This American Life has updated its 2011 story on patent trolls, “When Patents Attack!” The humble apostrophe plays a part in events recounted in the update, proving to be the crucial bit of evidence in a court case over patent rights. The question: does the apostrophe in the words Jack Byrd’s idea mean that the idea was Jack Byrd’s? (I know: well, duh.) The man who wrote those words and received a patent for the idea, Chris Crawford, explains:
“As I’ve written documents over the years, there are times when I use an apostrophe-s, and it seems like I’m supposed to use an apostrophe-s. But I have to say that my grammar is not strong enough to tell you right now with clarity when an apostrophe-s is used.”What’s at stake goes far beyond Jack Byrd and Chris Crawford.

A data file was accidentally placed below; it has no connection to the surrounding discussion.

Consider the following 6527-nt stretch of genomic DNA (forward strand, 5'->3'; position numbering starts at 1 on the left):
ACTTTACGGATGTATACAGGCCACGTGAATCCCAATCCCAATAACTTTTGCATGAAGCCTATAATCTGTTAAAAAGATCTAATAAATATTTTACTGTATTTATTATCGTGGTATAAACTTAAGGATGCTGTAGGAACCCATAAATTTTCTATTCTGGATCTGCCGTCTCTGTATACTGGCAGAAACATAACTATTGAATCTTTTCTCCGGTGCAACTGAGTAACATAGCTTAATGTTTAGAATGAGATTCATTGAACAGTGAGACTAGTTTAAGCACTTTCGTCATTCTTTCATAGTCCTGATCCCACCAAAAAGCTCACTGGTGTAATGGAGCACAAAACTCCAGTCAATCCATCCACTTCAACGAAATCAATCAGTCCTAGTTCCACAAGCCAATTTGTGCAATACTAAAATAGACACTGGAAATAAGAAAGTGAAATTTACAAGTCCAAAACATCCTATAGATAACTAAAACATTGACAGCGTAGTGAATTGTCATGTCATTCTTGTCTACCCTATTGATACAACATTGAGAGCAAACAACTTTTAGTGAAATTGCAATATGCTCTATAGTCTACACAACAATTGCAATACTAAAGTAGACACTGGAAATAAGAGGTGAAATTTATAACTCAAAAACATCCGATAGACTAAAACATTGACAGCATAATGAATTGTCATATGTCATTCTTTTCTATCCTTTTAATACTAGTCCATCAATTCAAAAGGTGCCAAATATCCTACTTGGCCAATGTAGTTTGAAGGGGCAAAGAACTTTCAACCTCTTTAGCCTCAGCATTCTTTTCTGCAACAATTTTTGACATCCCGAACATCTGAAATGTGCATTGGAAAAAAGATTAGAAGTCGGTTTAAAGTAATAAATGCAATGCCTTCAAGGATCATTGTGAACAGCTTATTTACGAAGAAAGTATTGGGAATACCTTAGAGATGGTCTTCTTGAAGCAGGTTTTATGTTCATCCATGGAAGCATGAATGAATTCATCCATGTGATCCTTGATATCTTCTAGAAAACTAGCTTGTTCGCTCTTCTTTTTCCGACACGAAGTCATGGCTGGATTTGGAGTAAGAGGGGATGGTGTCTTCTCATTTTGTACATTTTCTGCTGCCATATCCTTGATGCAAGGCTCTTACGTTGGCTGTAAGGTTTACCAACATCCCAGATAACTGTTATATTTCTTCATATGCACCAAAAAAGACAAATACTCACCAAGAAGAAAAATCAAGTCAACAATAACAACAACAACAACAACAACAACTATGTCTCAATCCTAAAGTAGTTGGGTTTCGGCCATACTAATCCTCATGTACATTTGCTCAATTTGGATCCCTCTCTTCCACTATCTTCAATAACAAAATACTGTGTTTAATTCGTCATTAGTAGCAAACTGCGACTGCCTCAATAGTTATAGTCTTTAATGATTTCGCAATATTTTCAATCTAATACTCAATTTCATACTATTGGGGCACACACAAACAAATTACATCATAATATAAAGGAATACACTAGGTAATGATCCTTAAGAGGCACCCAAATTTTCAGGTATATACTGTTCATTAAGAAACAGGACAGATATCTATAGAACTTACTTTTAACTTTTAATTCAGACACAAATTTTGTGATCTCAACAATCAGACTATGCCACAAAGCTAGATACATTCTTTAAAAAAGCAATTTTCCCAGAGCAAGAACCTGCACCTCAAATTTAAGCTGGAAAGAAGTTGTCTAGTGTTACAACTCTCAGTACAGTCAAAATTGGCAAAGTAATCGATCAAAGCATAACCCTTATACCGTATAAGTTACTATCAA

“When Patents Attack!” (TAL, July 22, 2011)
“When Patents Attack . . . Part Two!” (TAL, May 31, 2013)
[I am usually on a two-week delay in getting to episodes of This American Life.]